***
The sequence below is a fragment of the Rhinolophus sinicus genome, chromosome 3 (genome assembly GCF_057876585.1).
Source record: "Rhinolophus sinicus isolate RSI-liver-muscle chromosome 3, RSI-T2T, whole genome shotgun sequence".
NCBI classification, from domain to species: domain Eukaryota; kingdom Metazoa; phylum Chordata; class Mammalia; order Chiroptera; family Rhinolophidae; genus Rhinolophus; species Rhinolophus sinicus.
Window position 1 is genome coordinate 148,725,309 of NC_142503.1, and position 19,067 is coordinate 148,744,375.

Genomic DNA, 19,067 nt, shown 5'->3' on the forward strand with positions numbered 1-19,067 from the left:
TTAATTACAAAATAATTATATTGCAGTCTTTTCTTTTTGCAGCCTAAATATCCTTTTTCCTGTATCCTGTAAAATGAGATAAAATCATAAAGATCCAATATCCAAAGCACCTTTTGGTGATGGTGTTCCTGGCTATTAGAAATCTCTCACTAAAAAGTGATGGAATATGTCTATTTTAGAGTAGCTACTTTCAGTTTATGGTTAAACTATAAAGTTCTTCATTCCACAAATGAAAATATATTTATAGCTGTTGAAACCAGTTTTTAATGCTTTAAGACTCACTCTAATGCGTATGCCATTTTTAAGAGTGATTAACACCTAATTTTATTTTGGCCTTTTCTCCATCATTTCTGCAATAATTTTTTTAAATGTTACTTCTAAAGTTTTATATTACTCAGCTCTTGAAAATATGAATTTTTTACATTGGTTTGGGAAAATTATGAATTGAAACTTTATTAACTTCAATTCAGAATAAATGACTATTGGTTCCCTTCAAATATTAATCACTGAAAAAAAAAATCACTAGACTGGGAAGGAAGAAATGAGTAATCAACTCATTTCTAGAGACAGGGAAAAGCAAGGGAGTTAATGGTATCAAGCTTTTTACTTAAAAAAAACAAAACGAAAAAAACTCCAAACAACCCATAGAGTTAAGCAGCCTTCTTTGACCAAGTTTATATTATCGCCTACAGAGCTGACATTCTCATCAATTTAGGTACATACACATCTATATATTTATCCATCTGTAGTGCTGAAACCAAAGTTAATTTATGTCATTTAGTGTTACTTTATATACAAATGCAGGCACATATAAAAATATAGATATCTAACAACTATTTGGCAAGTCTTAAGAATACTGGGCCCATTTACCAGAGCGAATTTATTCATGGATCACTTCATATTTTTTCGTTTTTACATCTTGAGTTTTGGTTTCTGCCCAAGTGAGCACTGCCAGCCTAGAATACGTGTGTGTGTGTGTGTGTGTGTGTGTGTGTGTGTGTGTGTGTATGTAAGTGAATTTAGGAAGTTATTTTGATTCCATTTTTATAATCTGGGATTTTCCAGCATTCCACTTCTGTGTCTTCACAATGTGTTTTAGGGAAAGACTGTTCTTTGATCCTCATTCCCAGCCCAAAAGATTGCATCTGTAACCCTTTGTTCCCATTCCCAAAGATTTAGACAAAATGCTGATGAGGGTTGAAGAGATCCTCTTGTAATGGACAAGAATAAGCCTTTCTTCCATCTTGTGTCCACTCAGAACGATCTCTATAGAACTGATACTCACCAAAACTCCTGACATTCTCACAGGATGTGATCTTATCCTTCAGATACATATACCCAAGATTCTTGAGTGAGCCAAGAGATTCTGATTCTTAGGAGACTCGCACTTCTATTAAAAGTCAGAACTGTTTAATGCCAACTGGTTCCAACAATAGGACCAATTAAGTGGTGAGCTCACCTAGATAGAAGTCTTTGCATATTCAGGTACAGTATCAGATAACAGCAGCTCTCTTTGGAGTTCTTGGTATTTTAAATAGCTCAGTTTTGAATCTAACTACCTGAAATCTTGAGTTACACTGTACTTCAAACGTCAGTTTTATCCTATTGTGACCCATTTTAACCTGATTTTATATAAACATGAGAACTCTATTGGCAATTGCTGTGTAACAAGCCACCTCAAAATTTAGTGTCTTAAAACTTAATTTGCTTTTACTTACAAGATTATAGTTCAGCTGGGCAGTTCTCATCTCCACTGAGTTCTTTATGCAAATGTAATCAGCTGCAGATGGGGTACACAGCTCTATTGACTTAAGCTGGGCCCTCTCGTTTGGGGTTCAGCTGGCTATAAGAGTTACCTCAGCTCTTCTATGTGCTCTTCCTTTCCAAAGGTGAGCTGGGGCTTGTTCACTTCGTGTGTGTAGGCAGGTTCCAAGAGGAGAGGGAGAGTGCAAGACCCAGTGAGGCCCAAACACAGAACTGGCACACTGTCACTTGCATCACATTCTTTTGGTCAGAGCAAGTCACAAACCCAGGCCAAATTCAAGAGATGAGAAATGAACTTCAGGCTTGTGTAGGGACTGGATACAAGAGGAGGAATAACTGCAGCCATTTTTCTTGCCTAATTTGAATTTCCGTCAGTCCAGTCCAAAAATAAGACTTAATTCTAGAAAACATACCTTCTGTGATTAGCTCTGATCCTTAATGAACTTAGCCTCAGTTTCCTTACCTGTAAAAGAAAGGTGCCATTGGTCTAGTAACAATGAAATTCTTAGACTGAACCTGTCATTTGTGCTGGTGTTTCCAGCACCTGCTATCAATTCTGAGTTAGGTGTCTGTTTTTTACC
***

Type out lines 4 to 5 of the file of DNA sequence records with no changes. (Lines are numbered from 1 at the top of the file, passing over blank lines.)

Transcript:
Window position 1 is genome coordinate 148,725,309 of NC_142503.1, and position 19,067 is coordinate 148,744,375.

Genomic DNA, 19,067 nt, shown 5'->3' on the forward strand with positions numbered 1-19,067 from the left: